NJAFED Article February - 2017 By Paul Bent
February - 2017
By Paul Bent
Legislation that would bring some much needed common sense to the issue of prevailing wage thresholds has gotten some legislative attention, but not enough. S-728 (Cruz-Perez) and A-1118 (Oliver) would create an easy to understand system for when to apply prevailing wage. It’s easy, if the project needs to go out for bid then its prevailing wage. If it doesn’t need to go out to bid then its not. That simple.
Counties would be able to jump from the current threshold of $2,000 to $17,500. Schools would jump from $2,000 to $29,000 and Municipalities would go from $15,444 to $17,500. If any of the above have a Qualified Purchasing Agent then they could go to $40,000.
These are certainly more manageable numbers to deal with while, at the same time, not being too high as to defeat the purpose behind prevailing wage.
Many groups and organizations support this common sense approach and NJAFED is one of them. As this moves ahead please be prepared to do your part. When needed, members are going to be asked to contact legislators to support this legislation. While we will certainly provide you with information, it is important that each member follows through. There is strength in numbers and we must be ready to do our part. 2017 will be our year to succeed with this.
Speaking of 2017, please note that it will be an extremely active year for New Jersey politics. The Governor is up for election as is all 40 seats in the State Senate and all 80 seats in the State Assembly.
With Chris Christie unable to run for re-election because of term limits, it is a hotly contested Governor’s Race.
• Phil Murphy, former Ambassador to Germany in the Obama administration as well as a former Goldman Sachs executive, he has won several county lines and is heavily favored to win the primary and even the general election.
• John Wisniewski, a current member of the General Assembly and former State Democratic Chair, he was the state chair for Bernie Sanders campaign in New Jersey. While he has an upward climb, he is considered by some to be the single biggest competitor to Murphy.
• Ray Lesniak, a current member of the State Senate and former State Democratic Chair, is also running. He has run previously but without success. Many see his current campaign as a means to highlight issues important to him while making an honorable retirement from the State Senate.
• There are seven other declared candidates for the Democratic Primary who come from various advocacy, business or municipal government backgrounds. None are expected to be competitive at this time.
• Kim Guadagno, current Lieutenant Governor and former Sherriff for Monmouth County, she is considered the leading candidate in the Republican Primary.
• Jack Ciattarelli, a current member of the General Assembly, he is the owner and publisher of Galen Publishing (medical publishing). He is considered the single biggest threat to Lt. Governor Guadagno.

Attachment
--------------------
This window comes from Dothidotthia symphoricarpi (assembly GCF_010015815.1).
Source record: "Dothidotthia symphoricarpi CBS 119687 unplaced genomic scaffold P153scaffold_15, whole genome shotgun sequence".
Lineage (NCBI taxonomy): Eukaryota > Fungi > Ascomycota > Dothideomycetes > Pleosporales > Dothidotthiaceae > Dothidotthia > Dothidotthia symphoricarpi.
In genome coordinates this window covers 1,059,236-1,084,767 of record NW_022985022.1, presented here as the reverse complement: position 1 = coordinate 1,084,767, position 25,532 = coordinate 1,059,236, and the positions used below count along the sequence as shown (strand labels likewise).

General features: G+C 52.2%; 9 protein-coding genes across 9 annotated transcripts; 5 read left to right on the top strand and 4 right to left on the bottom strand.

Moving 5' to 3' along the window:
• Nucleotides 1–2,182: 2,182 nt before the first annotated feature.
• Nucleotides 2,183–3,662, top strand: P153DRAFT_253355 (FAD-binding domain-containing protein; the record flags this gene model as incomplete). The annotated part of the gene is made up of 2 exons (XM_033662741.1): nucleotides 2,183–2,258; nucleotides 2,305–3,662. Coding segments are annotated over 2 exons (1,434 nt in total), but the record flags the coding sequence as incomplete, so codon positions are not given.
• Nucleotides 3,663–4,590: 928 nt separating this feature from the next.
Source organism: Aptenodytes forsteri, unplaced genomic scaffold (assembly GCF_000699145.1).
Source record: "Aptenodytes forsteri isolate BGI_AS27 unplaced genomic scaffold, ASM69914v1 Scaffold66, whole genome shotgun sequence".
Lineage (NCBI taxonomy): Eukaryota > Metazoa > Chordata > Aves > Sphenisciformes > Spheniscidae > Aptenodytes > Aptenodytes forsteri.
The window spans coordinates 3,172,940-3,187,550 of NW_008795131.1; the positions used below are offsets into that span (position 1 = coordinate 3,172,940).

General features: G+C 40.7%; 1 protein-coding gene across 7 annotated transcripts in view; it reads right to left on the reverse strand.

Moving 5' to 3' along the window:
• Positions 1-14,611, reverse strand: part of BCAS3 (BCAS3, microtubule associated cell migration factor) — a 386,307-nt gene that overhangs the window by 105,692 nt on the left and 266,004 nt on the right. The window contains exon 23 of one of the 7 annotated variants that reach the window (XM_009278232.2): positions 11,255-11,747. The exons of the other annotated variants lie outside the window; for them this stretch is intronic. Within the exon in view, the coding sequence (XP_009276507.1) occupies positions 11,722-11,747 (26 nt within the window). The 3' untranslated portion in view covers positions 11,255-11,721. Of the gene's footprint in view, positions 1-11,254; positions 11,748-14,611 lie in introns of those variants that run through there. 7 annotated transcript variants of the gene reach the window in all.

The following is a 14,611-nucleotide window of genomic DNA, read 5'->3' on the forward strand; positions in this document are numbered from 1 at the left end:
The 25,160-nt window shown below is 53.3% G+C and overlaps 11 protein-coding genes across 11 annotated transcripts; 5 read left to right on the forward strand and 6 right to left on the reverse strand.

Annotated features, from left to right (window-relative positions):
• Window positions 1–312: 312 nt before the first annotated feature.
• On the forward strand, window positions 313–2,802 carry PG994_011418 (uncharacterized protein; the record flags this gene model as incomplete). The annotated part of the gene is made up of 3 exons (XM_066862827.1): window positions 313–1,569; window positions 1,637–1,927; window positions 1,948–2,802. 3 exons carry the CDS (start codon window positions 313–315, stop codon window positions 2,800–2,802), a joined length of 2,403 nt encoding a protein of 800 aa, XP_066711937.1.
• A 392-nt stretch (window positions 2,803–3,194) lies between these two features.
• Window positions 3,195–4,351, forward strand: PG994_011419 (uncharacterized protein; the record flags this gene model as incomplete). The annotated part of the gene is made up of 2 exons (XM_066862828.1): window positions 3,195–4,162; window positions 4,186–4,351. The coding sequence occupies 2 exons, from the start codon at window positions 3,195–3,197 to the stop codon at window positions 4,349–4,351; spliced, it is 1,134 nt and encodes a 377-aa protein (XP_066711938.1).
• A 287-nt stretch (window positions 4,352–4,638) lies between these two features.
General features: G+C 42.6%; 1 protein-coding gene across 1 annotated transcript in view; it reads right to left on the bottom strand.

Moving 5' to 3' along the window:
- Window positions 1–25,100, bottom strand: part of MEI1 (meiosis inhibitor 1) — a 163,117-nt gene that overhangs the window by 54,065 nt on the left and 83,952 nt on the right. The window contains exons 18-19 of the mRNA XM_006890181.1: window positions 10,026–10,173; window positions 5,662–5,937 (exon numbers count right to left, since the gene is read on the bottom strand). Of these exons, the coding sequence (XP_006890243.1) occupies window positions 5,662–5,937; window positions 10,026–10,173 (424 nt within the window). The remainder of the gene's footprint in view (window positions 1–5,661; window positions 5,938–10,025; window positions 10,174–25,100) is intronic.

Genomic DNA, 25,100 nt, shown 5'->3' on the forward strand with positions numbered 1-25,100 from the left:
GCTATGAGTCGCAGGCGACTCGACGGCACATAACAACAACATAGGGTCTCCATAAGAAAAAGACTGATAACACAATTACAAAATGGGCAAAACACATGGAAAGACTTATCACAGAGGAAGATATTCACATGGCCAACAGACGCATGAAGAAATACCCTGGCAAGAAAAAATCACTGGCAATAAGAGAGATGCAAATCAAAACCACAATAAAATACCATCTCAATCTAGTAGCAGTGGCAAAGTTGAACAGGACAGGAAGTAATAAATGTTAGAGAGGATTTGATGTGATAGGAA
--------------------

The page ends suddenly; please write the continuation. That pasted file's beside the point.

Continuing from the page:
• There are two other declared candidates neither of which are expected to be competitive at this time.
• Special Note: One unknown in the Republican Primary is actor / comedian Joe Piscopo. While he has not declared, he has been seen meeting with Governor Christie and making the rounds at various NJ events. Because of his name recognition, and the fact that he is an “outsider”, he would likely clear the field.
At this point, the popular feeling is that this election (both primary and general) are Phil Murphy’s to lose. He has strong party support and a healthy war chest. Furthermore, he is riding on a wave of anti-republican sentiment with our current Governor’s favorability at record lows (less than 20 percent).
Early polling in a hypothetical match-up between Guadagno and Murphy has Murphy with a double digit lead.
Despite all of this, however, none of the candidates have much in the way of name recognition. Even with his strong organization and money, Phil Murphy only got about 17% of the vote in a January pole with over 50% indicating undecided. Should Joe Piscopo run, and should he be able to distance himself from Christie and even Trump, he could run a very competitive race against Murphy.
While several State Senator’s have announced plans to retire at the end of this term, there are very few competitive districts in New Jersey. It’s just how the map is drawn.
So, while we will see some new faces coming up to the Senate, we do not expect to see much of a shift from the majority democrats to the minority republicans.
In fact, the democrats are almost guaranteed an additional Senate seat with the retirement of Senator Diane Allen of the 7th District. She was an anomaly in which a republican held the Senate seat despite being in a strong democrat district. Assemblyman Singleton is expected to win this seat for the democrats.
Should there be no other changes besides the above that would give the democrats a 25 to 15 majority in the Senate.
In the Assembly there are probably two or three districts in play. It is yet to be seen if the republican party has hit the “low water” mark or if they are at risk of losing additional seats. The democrats currently hold the General Assembly with 52 members to the republicans 28.
There will be much more to talk about as we get further into 2017!